How to pass the Professional Engineer Exam | Mining University

How to pass the Professional Engineer Exam

When I took the Professional Engineer exam for Mining and Metallurgy there were a lot of things that I did, or intended to do, to prepare for the test.  Some of these things turned out to be more effective than others and some items that were ignored proved to be things that would have helped a lot if I’d done them.  Recently, I have had several mining engineers ask me about preparing for the exam so I thought I’d write my advice down and share it with everybody in one place.

The first thing I would suggest to anyone about to take the Professional Engineer exam is to attend the review course.  I know that this is a time commitment and a financial commitment but it is worth it.  SME offers a class on their Short Courses page. I think every state has a time requirement between graduating from an accredited university and sitting for the Professional Engineer exam.  Whether you’ve been out of school for the minimum amount of time (4-5 years) or are a seasoned veteran, you’ve forgotten some of the things you learned in school.  You can argue all you want that the things you’ve forgotten are unimportant, but the Professional Engineer exam is administered by the same type of people who asked you to learn those obscure things in the first place.  It is important that you remember as much of it as you can, at least for the test.

I think I would have failed the Professional Engineer exam if I hadn’t taken the SME short course.  I remember doing stoichiometry (doing mass balance on chemical equations) in school and I remember being at least moderately good at it but I hadn’t done any stoichiometry since graduation.  When they started teaching this part of the short course I realized that I didn’t even have a periodic table of the elements and wasn’t sure I remembered how to read it.  I found a number of stoichiometry questions on the actual Professional Engineer exam.  I would surely have failed them if I hadn’t had this review.

The second thing I would tell everyone preparing for the Professional Engineer exam is that they need a copy of the Mining Reference Handbook by Raymond L. Lowrie, PE.  This book can be purchased at any online bookseller like or at the SME Bookstore. I know that the book is expensive but it is well worth the price.  The Mining Reference Handbook was written to be used in the field by mining professionals so it doesn’t waste any time with theory.  It just tells you what you want is a succinct manner.  Almost every reference you could want for the test can be found in this book.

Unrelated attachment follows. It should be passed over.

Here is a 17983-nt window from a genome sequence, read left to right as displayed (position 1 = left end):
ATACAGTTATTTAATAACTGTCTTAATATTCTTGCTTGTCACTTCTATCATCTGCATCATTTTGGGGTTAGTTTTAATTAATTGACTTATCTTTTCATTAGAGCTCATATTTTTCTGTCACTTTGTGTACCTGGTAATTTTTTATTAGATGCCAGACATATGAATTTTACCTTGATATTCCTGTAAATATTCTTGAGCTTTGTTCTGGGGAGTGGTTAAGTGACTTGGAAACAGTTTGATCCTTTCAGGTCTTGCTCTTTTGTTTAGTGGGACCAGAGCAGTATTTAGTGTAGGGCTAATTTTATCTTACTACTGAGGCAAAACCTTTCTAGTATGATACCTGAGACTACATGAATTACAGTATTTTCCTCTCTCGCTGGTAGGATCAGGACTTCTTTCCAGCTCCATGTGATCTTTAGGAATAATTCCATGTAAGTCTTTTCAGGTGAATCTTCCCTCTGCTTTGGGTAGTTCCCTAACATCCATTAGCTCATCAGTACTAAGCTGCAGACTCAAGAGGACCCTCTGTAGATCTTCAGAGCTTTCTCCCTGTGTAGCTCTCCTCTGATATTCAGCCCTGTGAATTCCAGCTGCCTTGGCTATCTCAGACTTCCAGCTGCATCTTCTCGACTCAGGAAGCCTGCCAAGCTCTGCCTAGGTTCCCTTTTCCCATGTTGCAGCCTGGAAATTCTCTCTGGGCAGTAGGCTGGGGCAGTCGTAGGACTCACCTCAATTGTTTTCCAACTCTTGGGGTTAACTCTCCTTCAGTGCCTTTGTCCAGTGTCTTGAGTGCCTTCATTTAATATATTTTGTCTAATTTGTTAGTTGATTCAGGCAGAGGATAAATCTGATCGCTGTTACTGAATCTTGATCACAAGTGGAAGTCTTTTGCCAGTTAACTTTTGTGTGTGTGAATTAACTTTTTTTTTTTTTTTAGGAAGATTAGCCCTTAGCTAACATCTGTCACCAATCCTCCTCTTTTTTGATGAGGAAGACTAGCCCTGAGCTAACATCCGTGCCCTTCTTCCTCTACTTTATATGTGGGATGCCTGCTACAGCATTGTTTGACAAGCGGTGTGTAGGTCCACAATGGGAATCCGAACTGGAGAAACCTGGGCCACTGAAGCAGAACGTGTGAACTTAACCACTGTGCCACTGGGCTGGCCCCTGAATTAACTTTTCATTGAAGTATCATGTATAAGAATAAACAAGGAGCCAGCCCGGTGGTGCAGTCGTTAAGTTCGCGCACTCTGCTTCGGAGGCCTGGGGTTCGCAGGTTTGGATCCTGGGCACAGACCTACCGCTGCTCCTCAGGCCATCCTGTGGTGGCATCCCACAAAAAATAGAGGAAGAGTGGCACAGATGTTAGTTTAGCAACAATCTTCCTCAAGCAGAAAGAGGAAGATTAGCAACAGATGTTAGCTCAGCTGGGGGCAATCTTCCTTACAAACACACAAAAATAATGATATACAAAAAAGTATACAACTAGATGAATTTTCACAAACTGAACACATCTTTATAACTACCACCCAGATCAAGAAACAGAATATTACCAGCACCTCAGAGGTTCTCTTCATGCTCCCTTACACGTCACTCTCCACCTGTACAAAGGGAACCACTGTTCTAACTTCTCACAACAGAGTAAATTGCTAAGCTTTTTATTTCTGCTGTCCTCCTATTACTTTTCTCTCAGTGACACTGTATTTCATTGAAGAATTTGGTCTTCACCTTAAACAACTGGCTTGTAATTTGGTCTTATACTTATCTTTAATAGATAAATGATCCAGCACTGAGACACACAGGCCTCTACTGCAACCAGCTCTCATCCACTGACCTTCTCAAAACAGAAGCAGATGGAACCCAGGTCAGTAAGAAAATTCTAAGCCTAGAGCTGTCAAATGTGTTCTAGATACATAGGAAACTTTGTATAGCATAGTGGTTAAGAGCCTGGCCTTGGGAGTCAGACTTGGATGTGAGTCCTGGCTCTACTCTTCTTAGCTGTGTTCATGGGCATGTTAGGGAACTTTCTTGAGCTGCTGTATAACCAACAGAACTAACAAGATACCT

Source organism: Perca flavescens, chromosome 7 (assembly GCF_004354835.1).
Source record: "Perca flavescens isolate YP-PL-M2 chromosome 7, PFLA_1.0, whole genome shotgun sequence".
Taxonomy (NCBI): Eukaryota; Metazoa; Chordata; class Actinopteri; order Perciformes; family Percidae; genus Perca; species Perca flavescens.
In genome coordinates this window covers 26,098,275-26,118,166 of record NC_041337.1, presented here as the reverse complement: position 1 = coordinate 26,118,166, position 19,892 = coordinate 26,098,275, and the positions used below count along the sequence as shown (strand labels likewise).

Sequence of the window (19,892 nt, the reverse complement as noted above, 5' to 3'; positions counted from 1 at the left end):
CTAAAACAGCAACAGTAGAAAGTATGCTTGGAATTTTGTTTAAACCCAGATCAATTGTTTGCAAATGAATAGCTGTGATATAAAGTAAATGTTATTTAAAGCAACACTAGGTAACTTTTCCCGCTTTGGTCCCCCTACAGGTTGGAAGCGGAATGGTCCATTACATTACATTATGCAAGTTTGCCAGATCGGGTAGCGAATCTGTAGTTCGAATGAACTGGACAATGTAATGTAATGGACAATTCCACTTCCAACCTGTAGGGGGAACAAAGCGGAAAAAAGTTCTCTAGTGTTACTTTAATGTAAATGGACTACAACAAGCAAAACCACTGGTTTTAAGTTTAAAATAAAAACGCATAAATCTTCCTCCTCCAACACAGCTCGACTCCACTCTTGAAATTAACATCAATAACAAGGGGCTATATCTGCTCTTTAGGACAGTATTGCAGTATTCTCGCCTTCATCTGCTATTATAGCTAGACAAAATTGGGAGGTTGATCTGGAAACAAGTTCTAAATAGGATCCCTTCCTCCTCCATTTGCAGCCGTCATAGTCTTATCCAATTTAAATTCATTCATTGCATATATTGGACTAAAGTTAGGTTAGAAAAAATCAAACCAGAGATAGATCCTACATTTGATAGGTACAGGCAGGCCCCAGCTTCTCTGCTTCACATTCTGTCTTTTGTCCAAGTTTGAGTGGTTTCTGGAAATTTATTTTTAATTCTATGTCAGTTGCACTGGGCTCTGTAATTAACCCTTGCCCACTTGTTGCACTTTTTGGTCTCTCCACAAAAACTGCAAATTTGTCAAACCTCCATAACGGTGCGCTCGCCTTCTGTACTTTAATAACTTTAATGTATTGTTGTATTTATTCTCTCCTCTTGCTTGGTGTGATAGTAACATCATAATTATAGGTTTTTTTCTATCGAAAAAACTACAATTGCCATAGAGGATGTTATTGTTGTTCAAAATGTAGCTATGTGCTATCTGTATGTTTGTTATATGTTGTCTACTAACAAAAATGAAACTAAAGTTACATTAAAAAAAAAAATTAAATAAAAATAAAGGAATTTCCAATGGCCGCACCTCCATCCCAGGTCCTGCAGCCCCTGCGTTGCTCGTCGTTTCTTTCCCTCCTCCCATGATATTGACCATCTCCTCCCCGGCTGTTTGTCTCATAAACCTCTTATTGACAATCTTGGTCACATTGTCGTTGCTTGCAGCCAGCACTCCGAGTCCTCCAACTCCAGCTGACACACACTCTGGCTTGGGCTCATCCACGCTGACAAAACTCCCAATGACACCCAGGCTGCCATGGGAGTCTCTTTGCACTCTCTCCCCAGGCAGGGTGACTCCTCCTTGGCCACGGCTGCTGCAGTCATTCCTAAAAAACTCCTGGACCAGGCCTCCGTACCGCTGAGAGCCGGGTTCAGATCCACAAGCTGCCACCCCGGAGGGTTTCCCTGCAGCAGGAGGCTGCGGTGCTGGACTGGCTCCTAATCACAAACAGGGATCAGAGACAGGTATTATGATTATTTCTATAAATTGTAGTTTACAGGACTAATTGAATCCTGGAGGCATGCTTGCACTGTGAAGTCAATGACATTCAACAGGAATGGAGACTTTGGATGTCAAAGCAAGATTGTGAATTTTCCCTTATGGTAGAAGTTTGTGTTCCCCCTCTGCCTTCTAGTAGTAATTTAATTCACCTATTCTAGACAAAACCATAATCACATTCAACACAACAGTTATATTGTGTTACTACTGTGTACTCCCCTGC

Perhaps part of the reason that the Mining Reference Handbook is so helpful is that the main editor, Raymond L. Lowrie, PE is the SME staff liaison for the Professional Registration Committee, the committee that prepares the mining/mineral Professional Engineer test for the NCEES.

Finally, I would suggest that you study for the test on a regular basis.  I wish I had followed this advice.  I procrastinated studying for the test until the day before it was to be administered.  In a final panic I took a day off from work and studied for the entire eight hours.  The studying paid off in the end when I passed the test but between the eight hours studying for the test and the eight hours taking it I don’t think that my backside will ever be the same.


  1. Excellent post Tony! This will be helpful.

  2. Thanks Richard. I'm glad you're looking forward to getting your Professional Engineer's license. You'll do great on the test.

  3. Thanks for this very useful info.
    This will be helpful for all.

  4. I know I'm a bit late on this post, but I'm hoping you can answer a question for me. I'm planning on taking the exam this October. Unfortunately, I can not attend the course in Denver this year. I purchased the sme study guide that they provide for the review course as well as the mining reference handbook that you mention. Did you take with you the 2 volume sme mining engineering handbook as well? Do you think I need to buy it? I prefer not to if the mining reference handbook is sufficient. Your help is greatly appreciated.

  5. Matt,
    I did take the giant, two part Mining Engineering Handbook to the test but I didn't use it at all. It was more of a security blanket so that I felt I had everything I might possibly use.
    Don't forget to study up on your stoichiometry. This would have really messed up my test score if I hadn't been warned about it before hand. It's not that hard, but I hadn't done any of it since college.
    Good luck on the test. Let me know how it turns out.

  6. Thanks for the tips Anthony. I'll probably pick up a stoichiometry book and study the heck out of it since it's been over 10 years since I've had a chemistry class. I'll probably just get the 2 volume handbook for the piece of mind in knowing I have every reference imaginable, but I hope the reference handbook is all I will need. There's plenty of time before October, but I figured I might as well start slowly studying for this thing. Thanks again for the advice and I will let you know how things go.

  7. Anthony,
    Just wanted to give an update. I walked out of the exam thinking I failed for sure. Got my results back today and passed! I didn't forgot about your blog or advice. Thanks again for the advice!

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